CRM Vendors Cash In On The Financial Services Industry

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CRM Vendors Cash In On The Financial Services Industry
L. Talarico - November 2, 2000

Event Summary

The 1933 Glass-Steagal Act that prohibited the alliance of banks, securities firms, and insurance companies was repealed in November of 1999. Its repeal is creating opportunities for CRM vendors as well as for financial services firms. Competitive pressures over the past 11 months have forced financial services firms to broaden and reorganize their product offerings around the needs of the customer. The reorganization also brings the need for these large organizations to collect and share customer data across divisions and other organizations. This has created a demand for CRM applications that can meet the specific business requirements of firms in the financial services industry. Siebel Systems, Broadbase Software, and E.piphany have supplied applications to the financial services industry for some time, but the increased demand for CRM applications and rising competition has led to new business developments for each of these vendors.

Siebel Systems
Siebel Systems, Inc. (Nasdaq: SEBL) recently agreed to acquire Janna Systems to enhance its Siebel Financial Services e-business product. Janna has developed CRM software for the financial services industry since its inception in 1990. Janna's strengths are in contact management and web-based self-service. Siebel's eFinance product currently provides strong call center and lead management functionality and the addition of Janna's web-based self-service in particular will broaden Siebel's operational CRM offerings for financial organizations. In a recent press release Siebel indicated that Janna technology would be a fully integrated part of Siebel Financial Services 2001, which will be commercially available sometime next summer.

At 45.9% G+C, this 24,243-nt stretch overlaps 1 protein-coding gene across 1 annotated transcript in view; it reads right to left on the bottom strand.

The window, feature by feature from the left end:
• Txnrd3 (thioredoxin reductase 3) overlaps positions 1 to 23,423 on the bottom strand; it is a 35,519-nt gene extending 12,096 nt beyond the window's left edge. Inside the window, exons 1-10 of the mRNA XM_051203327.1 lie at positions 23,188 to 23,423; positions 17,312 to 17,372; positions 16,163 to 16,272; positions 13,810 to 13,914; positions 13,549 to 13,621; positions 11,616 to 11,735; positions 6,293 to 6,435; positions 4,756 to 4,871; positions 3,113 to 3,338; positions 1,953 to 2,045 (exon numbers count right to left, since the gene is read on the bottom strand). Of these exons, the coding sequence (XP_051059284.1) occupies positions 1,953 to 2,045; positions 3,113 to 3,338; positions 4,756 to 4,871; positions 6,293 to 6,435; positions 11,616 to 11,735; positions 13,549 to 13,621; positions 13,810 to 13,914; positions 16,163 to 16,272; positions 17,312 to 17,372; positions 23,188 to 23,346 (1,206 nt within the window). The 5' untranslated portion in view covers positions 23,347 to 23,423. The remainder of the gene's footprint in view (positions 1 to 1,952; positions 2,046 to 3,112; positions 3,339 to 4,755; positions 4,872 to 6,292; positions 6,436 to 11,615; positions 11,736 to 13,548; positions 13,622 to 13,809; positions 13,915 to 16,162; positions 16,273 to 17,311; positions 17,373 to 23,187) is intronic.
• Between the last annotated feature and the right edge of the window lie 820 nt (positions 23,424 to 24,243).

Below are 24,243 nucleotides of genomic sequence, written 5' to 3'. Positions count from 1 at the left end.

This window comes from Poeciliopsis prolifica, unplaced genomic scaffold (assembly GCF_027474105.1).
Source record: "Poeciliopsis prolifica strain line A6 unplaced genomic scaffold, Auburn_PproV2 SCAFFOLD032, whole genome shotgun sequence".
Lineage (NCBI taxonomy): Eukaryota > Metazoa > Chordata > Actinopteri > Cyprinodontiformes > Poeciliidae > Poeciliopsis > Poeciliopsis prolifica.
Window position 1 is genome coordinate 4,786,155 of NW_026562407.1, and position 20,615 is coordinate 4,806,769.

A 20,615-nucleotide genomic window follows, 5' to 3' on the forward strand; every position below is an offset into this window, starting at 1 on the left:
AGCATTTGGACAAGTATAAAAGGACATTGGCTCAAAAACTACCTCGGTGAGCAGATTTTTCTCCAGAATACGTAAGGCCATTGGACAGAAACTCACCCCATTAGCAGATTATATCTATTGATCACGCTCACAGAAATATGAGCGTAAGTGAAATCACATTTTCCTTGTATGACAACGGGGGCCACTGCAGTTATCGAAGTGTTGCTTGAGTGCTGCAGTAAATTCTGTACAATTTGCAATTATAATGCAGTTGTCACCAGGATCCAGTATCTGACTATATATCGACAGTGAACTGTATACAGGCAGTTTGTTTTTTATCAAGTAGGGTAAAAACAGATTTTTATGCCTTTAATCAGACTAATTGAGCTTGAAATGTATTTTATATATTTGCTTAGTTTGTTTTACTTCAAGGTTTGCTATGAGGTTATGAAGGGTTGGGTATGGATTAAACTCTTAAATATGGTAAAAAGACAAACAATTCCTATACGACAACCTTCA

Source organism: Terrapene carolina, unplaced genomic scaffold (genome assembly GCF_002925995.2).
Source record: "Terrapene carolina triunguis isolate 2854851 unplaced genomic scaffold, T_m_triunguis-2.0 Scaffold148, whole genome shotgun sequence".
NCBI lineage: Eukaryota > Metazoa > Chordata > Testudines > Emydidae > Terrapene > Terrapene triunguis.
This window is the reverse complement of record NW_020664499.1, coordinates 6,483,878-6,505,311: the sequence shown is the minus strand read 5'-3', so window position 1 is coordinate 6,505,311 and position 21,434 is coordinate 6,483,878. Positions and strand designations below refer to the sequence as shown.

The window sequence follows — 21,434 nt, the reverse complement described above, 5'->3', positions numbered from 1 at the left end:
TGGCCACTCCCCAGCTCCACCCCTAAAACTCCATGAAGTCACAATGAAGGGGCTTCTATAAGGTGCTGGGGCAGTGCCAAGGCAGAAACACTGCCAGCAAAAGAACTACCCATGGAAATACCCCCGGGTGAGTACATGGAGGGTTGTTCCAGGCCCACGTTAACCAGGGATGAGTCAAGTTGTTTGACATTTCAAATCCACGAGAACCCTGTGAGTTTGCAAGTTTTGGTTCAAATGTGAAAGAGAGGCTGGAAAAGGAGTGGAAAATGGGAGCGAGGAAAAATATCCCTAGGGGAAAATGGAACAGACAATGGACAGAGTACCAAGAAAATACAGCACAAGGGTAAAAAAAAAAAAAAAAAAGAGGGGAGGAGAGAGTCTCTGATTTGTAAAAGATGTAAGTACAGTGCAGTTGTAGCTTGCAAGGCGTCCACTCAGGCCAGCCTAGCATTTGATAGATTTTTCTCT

E.piphany, Inc. (Nasdaq: EPNY) recently partnered with Deloitte Consulting to deliver industry specific applications for customer analytics and campaign management. Deloitte will develop and implement E.piphany applications customized for Fortune 500 financial services organizations. This partnership will provide the financial services industry with a strong analytical CRM product. More information about E.piphany's products can be found in TEC's analysis When You Realized the Need for a Unified View of Your Customers, that is E.piphany.

Broadbase Software
Broadbase Software, Inc. (Nasdaq: BBSW) recently partnered with HomeCom Communications, Inc. (Nasdaq: HCOM) to deliver analytical CRM applications. HomeCom is a small Internet consulting and systems integrator with vertical expertise in the financial services. HomeCom will develop and implement Broadbase applications for financial services organizations. Broadbase's strengths are in customer analytics and personalization. They also recently agreed to acquire Servicesoft to develop applications for customer service (see: Broadbase Continues to Expand).

Market Impact